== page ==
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Fatal Disease on Rise in Humans, Deer in Wisconsin

Newser
July 11, 2017


Chronic wasting disease seen more amid worries deer may pass it to humans.

Variants of a fatal brain disease are on the rise in both deer and humans across the country and especially in Wisconsin, leaving some worrying that the deer version, called chronic wasting disease, may be spreading to people. And while a cross-species jump to humans has yet to be observed, disease testing by both researchers and deer hunters is down, while researchers in Canada were recently able to infect macaque monkeys by feeding them meat from deer that tested positive for chronic wasting disease, reports the Milwaukee Journal Sentinel. "While no human cases of CWD have been reported to date, the new study findings raise concerns that people who hunt or consume meat from infected animals could be at risk for CWD infection," a CDC spokesperson says.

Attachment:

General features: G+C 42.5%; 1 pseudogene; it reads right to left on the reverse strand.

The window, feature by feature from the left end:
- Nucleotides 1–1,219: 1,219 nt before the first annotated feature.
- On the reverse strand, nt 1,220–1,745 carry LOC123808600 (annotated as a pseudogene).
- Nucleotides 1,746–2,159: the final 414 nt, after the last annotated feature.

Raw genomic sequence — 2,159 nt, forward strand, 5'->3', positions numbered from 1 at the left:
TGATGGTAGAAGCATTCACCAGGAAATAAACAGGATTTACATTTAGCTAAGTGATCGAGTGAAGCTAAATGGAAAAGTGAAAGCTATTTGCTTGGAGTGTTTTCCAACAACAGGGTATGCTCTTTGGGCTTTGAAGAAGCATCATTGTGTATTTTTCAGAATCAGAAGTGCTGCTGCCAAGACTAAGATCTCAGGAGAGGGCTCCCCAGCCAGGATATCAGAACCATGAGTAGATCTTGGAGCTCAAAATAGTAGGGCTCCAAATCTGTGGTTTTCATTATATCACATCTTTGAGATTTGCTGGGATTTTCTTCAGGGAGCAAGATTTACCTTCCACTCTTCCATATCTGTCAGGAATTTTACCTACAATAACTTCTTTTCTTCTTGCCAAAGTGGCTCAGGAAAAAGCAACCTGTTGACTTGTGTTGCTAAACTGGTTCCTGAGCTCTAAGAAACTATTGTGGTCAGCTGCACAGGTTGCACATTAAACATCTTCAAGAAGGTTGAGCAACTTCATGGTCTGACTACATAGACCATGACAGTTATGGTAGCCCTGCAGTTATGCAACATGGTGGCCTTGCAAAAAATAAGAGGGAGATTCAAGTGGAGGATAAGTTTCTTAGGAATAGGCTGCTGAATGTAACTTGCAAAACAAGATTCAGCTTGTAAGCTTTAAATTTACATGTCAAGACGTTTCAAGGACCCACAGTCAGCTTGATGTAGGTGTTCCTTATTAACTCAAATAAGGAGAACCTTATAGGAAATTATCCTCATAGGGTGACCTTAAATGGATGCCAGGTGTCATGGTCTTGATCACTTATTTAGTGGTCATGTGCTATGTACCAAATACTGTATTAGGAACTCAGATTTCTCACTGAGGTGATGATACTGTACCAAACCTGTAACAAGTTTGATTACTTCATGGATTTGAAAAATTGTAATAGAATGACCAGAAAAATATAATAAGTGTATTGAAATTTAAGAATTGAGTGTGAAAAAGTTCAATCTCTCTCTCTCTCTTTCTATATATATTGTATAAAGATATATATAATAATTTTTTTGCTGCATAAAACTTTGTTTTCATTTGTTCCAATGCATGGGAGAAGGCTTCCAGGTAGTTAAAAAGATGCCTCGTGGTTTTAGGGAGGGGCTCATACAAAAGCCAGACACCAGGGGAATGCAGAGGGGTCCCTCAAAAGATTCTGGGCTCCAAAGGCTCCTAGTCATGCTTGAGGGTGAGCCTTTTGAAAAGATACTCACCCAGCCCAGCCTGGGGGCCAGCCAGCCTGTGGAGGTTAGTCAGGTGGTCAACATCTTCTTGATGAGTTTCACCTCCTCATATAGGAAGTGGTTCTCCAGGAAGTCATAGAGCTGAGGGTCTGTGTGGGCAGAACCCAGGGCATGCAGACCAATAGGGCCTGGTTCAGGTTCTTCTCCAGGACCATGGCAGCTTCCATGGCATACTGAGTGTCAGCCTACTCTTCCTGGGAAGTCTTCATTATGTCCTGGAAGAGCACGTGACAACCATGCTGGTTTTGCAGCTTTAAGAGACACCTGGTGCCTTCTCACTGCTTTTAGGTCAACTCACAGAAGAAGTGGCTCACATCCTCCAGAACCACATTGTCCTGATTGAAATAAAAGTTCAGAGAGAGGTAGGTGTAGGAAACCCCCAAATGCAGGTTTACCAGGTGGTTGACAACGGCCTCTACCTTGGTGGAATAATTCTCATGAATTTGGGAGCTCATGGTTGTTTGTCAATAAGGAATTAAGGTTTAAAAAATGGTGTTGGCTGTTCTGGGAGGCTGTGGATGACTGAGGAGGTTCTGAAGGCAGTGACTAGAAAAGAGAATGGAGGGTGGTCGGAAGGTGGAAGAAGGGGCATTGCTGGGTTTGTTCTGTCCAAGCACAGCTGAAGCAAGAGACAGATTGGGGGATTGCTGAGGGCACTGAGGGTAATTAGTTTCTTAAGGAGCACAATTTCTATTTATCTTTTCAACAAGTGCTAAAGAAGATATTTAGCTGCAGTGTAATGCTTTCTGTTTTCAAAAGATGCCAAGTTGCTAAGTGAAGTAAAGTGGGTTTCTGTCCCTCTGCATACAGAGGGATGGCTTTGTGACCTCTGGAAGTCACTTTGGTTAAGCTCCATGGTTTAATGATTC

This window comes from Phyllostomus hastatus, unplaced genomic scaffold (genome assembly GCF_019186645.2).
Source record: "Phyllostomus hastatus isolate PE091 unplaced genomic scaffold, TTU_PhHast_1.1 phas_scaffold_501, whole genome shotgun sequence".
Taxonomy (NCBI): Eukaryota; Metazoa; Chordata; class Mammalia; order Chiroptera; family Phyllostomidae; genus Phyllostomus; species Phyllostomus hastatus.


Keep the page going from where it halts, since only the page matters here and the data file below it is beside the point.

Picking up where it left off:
The human version, Creutzfeldt-Jakob disease, is also closely related to the form of mad cow disease that infects humans. All three attack the brain and are typically fatal within a year. Across the US, cases of Creutzfeldt-Jakob nearly doubled from 260 in 2002 to 481 in 2015, while 13 cases have been recorded in Wisconsin alone in two of the past four years–a 117% increase over the six cases recorded when CWD was first found in deer in 2002. Experts say this could simply be due to increased awareness and aging populations. In Mississippi, a federal judge has asked for CWD testing after a tornado ripped open an illegal holding enclosure of deer from Texas, possibly introducing the disease to the local population, reports the Clarion-Ledger.


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Kali Yantra